Housing Committee

Housing Committee Bill and Why We Oppose It

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  • Raises the limit for alternative sewage/community sewerage systems from 5,000 gallons (equivalent to 33 one-bedroom, 22 two-bedroom, or 11 three-bedroom homes) to 7,500 gallons per day (50 one-bedroom, 25 two-bedroom, or 16 three-bedroom homes) (ll. 20, 84-85)
    1. Enables more homes to be served in unsewered areas
    2. Unclear DEEP/DPH position on this and how it may affect their oversight
    3. Why is this new threshold being proposed? What is the problem that is addressing? Specificity of number suggests a situation in mind

  • Requires water pollution control authorities to set aside capacity for apartments (ll. 67-70).
    1. Tells WPCA how to do their jobs.
    2. Puts multifamily housing ahead of other uses (e.g. industrial).
    3. No provision for WPCAs at capacity with current or future projects. Will result in high development costs to expand capacity through tax dollars.

  • Replaces “character” with “physical suitability” (ll. 241-242)
    1. No consideration of economic suitability, e.g. a “farming community” or a “manufacturing zone” or a “biotech cluster”

  • Requires zoning to include the “express allowance of housing that could feasibly be occupied by both low and moderate-income households” (ll. 261-262)
    1. Confusion between planning and zoning; plans do not have the power to allow

  • Requires zoning to “expressly allow” (rather than encourage) “the development of housing which will meet the housing needs identified in the state’s consolidated plan for housing” and the state POCD (l. 264)
    1. State housing and POCD now set parameters for local zoning
    2. No consideration of statutorily-required affordable housing plans (CGS §8-30j)
    3. Why even address this locally then?

  • Requires zoning to provide for accessory dwelling units (ADUs), middle housing, and mixed-use buildings with at least 4 dwelling units

  • Requires municipalities to allow ADUS units by right (ll. 467-538)
    1. Eliminates public hearings for ADUs
    2. Required to be allowed by right in all lots of at least 20,000 square feet (approx. 1/2 acre) that either has a single-family home or is zoned for single family homes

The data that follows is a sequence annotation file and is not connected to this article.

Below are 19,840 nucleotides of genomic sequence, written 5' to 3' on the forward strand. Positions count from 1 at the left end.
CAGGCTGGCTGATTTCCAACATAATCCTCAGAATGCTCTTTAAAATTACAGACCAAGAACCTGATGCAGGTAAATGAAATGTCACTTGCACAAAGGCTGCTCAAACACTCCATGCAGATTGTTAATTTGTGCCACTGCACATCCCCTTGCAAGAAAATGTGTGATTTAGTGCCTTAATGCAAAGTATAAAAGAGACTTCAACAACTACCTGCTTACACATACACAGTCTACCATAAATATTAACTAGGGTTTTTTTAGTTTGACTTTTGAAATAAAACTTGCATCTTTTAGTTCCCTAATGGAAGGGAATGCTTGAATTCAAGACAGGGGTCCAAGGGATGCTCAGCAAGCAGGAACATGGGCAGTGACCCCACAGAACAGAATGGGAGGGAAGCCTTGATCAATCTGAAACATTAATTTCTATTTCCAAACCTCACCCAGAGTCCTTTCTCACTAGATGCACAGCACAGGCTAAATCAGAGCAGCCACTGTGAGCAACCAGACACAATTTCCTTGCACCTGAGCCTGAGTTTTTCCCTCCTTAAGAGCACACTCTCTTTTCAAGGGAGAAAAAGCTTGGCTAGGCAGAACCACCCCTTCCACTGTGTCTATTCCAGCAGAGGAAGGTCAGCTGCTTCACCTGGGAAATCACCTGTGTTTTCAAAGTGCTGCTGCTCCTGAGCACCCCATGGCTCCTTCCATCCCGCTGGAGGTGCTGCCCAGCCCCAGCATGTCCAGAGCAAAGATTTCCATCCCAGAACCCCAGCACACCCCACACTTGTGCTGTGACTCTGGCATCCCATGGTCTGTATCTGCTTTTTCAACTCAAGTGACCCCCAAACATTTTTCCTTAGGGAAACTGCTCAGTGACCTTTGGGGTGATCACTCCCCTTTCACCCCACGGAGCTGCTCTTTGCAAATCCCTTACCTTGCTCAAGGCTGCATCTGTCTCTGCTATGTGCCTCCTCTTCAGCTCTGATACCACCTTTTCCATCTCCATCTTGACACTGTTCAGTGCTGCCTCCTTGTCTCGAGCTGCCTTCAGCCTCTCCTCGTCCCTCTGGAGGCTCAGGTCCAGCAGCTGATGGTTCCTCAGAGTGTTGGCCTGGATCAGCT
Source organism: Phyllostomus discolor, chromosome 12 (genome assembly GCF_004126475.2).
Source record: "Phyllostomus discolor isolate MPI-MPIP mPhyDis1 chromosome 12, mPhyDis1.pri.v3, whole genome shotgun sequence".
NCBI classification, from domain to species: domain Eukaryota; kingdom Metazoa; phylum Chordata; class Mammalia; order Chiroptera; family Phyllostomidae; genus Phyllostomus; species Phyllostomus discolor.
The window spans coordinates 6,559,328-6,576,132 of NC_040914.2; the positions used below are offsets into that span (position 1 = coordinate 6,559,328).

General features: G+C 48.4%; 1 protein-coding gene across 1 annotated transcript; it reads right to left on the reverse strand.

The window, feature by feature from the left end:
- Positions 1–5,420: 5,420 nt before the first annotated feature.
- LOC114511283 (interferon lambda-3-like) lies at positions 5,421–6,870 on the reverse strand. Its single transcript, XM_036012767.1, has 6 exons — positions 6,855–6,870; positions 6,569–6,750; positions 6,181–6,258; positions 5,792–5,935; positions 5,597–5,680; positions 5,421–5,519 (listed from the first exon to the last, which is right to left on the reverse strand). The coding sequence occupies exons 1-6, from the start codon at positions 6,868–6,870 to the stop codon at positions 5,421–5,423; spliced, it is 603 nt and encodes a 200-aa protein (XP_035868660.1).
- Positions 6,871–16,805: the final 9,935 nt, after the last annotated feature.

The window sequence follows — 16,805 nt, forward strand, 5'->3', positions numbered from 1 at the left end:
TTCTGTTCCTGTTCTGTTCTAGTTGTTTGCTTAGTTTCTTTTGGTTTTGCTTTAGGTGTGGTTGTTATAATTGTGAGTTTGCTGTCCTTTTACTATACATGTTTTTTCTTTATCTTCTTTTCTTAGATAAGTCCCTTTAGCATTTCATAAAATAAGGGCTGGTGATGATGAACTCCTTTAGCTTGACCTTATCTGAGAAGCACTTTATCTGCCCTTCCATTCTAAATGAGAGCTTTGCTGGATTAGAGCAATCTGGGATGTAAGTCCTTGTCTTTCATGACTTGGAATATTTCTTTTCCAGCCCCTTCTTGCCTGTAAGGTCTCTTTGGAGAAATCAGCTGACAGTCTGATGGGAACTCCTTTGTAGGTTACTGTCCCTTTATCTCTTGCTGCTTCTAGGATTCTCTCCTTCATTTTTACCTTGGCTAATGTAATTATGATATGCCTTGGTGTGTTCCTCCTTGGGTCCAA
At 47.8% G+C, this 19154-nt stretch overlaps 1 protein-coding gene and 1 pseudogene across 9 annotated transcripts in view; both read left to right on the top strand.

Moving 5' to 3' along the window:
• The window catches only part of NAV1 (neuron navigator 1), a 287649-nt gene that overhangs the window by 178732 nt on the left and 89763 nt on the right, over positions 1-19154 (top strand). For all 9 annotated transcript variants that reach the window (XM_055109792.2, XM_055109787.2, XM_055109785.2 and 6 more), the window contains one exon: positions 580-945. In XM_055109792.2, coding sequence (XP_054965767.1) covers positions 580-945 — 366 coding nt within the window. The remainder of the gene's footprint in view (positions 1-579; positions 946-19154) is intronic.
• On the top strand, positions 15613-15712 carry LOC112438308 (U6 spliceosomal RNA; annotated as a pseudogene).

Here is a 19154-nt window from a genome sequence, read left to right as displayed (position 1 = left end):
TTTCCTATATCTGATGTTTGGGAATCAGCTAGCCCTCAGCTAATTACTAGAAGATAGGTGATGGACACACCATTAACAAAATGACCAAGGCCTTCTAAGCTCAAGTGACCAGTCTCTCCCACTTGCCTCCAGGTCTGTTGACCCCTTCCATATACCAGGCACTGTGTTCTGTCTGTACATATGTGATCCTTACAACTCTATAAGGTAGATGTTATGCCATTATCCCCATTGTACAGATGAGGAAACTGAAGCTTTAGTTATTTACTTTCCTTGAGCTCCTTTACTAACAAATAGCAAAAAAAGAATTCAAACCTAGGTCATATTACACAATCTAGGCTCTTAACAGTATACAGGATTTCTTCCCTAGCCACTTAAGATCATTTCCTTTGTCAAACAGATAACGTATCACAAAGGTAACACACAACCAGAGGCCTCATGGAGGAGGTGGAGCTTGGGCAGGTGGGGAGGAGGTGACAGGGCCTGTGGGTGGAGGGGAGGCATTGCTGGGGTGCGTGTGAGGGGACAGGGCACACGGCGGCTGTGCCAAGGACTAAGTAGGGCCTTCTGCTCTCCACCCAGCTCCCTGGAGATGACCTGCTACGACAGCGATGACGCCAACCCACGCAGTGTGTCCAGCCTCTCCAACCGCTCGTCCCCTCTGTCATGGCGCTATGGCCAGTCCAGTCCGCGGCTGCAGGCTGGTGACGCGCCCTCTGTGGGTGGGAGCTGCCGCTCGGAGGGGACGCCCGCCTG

3. ADUs must be allowed within, attached to, or detached from primary dwelling (municipalities cannot prohibit ADUs in additions or outbuildings)
    4. Municipality cannot set a maximum size of ADU less than the lesser of 30% of the primary dwelling unit or 1200 square feet
    5. 1200 square foot ADU is the size of many single-family homes (average home in 1950 was approx. 1500 square feet)
    6. Essentially doubles housing unit density in most of the state without going through the subdivision process
    7. Overrides local setbacks; max 10 feet from side and rear lot line
    8. ADU setback often less than setback for home or outbuilding (e.g. detached garage)
    9. Prohibits requiring parking for ADUs
    10. Prohibits conditioning ADU on correction of nonconforming use
    11. Prohibits any height, landscaping, or design standards that “adversely affect affordability”
    12. Prohibits municipalities from using/imposing “additional standards beyond those set forth” in the bill
    13. Guts the ability to regulate ADUs as most standards can be argued to affect affordability – ADUs essentially exempted from any PZ oversight

  • Requires municipalities to allow “middle housing” by right (ll. 539-577)
    1. Middle housing is duplexes, triplexes, quadplexes, townhomes, and cottage clusters (high-density single family with a central open area)
    2. Note: inclusion of townhomes means no limit on number of units in complex
    3. Eliminates public hearings for middle housing
    4. Required to be allowed by right in 50% of the area within ½ mile of every commuter rail or bus, bus rapid transit, and ferry terminal in a municipality